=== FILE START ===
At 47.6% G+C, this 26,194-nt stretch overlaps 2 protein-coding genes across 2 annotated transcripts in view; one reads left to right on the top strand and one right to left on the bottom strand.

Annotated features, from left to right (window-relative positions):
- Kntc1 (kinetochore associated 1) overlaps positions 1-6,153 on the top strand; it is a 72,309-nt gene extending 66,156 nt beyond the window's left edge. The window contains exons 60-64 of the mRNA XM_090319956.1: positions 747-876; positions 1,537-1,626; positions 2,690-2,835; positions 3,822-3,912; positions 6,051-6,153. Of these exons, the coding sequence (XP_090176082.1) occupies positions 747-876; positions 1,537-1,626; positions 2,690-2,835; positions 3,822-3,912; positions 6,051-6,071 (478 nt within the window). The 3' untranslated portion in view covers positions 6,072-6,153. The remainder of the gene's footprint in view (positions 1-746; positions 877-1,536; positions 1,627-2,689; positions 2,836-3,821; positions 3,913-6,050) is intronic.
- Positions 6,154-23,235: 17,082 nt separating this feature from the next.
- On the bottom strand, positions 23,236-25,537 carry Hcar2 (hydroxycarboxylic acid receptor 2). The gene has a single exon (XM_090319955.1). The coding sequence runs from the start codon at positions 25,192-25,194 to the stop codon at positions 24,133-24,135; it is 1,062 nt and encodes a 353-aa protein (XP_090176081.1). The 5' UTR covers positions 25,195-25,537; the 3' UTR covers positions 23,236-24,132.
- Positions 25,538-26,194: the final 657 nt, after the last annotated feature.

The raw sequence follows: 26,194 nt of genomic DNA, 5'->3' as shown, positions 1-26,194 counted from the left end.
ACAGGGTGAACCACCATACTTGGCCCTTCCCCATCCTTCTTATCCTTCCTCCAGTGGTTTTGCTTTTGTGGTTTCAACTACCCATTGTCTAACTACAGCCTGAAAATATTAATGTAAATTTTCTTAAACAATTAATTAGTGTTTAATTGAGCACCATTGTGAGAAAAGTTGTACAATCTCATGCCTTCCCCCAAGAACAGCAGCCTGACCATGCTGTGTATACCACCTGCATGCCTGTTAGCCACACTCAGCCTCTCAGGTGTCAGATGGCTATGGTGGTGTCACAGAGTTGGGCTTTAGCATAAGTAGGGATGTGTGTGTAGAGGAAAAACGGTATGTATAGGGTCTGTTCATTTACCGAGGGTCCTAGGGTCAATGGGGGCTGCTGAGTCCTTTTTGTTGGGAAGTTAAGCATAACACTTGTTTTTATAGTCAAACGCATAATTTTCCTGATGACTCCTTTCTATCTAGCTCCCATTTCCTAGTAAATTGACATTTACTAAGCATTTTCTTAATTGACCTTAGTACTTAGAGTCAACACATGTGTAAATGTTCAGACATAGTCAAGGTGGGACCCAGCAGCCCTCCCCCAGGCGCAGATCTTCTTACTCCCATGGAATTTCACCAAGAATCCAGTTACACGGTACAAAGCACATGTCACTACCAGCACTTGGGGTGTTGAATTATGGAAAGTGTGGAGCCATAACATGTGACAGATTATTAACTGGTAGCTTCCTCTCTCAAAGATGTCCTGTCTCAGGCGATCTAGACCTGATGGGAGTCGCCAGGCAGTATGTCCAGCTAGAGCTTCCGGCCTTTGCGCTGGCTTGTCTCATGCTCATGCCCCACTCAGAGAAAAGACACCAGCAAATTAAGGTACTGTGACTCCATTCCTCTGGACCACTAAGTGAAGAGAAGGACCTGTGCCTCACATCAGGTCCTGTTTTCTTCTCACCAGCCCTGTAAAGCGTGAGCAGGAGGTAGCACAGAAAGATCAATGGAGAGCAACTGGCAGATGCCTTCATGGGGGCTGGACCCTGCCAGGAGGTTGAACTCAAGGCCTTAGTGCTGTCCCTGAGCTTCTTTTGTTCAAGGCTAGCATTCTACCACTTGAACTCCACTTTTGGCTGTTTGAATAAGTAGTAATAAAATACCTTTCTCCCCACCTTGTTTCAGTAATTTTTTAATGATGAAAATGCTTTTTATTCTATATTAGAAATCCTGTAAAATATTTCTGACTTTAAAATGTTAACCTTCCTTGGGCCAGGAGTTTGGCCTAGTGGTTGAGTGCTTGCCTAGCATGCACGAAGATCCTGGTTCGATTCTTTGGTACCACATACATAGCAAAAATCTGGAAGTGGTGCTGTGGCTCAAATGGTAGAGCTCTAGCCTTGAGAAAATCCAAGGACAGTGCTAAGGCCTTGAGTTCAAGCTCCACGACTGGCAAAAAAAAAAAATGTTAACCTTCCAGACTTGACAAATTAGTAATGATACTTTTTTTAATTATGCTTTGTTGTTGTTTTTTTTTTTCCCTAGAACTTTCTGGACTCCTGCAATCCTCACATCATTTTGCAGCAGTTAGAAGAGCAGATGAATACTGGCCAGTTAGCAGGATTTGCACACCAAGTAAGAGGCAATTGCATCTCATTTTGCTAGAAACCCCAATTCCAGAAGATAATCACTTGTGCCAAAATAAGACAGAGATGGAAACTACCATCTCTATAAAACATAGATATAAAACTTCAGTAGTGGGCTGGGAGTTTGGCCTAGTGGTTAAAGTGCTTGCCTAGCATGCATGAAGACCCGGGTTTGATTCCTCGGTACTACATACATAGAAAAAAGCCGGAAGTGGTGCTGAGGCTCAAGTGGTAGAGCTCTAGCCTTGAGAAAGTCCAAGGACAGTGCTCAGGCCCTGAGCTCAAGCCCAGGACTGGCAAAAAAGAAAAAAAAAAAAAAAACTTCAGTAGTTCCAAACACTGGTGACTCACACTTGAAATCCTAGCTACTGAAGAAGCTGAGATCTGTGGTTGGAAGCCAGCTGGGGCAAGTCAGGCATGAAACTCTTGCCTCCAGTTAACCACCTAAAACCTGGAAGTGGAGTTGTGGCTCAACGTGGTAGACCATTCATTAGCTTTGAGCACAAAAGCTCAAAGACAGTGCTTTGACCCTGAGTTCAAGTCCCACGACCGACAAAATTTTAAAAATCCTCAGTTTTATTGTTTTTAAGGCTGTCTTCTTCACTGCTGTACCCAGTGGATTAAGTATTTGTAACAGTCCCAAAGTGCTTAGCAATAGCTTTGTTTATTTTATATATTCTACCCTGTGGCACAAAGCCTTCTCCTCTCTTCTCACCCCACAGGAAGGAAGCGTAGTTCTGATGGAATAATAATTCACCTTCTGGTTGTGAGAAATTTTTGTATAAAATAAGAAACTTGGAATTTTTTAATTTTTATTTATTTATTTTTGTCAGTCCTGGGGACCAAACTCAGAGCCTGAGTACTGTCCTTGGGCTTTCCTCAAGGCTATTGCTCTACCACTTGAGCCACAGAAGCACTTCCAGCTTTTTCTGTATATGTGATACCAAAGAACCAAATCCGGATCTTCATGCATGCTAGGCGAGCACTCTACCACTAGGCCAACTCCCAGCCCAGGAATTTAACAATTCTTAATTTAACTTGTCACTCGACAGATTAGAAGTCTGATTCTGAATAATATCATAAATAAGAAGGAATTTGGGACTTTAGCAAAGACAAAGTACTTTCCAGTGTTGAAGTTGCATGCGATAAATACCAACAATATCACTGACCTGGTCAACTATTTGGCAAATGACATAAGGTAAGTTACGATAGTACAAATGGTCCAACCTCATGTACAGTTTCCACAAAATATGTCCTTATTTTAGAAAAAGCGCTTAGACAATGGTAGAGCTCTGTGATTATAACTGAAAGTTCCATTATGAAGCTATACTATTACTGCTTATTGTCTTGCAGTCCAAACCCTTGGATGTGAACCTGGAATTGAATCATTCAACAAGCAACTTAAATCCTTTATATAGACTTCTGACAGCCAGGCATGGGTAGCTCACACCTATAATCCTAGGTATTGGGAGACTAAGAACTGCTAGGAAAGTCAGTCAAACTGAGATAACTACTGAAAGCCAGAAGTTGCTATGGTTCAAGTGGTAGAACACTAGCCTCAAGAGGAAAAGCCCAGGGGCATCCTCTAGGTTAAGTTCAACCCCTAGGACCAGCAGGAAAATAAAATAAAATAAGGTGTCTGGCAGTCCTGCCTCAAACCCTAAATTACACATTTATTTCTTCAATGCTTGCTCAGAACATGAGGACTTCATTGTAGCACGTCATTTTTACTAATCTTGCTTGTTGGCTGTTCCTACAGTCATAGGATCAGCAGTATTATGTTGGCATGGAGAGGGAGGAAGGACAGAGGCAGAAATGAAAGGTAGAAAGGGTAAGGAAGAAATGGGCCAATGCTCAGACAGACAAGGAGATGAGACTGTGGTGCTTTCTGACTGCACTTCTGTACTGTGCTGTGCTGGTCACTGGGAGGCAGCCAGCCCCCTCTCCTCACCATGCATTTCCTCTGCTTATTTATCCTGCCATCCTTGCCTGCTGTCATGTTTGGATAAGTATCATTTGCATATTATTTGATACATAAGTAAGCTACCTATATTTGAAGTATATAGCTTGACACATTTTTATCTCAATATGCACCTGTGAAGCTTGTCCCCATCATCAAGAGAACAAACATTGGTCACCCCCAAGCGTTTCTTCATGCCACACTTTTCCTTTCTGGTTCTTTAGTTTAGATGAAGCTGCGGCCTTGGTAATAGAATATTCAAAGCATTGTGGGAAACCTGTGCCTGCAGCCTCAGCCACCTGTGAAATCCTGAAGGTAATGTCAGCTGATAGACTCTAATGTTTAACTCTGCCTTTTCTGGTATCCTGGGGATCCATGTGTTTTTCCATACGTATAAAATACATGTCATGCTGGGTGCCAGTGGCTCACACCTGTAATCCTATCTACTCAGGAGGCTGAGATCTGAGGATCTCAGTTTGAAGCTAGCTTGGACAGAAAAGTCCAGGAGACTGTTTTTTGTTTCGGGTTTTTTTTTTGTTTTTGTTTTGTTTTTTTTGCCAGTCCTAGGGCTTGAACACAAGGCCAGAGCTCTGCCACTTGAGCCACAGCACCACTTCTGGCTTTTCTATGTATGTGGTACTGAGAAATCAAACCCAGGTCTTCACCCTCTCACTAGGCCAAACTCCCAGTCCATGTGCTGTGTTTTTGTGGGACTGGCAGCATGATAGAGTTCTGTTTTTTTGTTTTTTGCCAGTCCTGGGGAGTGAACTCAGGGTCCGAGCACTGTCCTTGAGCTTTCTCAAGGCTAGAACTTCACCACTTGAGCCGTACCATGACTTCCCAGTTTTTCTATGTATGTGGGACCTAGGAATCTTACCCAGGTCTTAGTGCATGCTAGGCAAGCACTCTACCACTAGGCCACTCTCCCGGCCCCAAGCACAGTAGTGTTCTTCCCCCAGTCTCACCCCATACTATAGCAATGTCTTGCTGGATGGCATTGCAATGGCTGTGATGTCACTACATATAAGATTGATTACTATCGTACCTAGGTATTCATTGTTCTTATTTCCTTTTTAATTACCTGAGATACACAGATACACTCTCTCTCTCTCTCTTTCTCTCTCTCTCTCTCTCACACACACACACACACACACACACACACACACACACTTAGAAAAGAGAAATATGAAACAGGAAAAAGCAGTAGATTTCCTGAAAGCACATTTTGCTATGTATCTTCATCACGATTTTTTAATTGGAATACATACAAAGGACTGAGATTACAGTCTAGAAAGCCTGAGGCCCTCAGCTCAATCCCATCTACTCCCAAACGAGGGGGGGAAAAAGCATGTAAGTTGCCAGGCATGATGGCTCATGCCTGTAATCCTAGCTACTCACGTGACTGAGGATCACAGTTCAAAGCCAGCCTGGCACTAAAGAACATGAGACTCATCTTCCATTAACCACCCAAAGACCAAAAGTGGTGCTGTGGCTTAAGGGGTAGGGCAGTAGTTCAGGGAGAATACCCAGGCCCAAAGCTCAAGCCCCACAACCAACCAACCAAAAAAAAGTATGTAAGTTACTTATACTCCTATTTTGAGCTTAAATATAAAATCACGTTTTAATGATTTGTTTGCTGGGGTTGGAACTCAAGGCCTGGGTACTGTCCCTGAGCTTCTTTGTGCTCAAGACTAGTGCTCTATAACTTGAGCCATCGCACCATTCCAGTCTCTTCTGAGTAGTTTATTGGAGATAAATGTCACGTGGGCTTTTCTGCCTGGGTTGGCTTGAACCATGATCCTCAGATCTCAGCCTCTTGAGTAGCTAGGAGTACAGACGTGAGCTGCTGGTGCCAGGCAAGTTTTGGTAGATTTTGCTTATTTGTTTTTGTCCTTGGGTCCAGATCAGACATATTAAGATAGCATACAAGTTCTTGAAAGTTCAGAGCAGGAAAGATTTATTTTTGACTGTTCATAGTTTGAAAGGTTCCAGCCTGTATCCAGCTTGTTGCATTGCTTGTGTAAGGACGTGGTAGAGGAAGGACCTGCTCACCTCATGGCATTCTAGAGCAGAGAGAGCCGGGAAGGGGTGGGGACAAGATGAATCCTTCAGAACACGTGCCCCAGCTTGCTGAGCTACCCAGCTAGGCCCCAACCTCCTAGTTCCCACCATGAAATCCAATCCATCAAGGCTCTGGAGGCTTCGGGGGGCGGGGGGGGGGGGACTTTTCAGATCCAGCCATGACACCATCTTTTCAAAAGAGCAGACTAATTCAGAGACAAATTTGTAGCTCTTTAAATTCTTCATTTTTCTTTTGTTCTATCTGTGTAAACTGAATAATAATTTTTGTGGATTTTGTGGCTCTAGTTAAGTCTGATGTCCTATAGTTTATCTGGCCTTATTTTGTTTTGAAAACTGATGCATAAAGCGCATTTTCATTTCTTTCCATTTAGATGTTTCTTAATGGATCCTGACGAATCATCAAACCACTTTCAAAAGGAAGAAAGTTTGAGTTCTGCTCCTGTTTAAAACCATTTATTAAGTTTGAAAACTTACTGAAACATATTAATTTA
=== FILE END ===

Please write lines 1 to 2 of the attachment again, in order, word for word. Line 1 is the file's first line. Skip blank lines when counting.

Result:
At 47.6% G+C, this 26,194-nt stretch overlaps 2 protein-coding genes across 2 annotated transcripts in view; one reads left to right on the top strand and one right to left on the bottom strand.

Annotated features, from left to right (window-relative positions):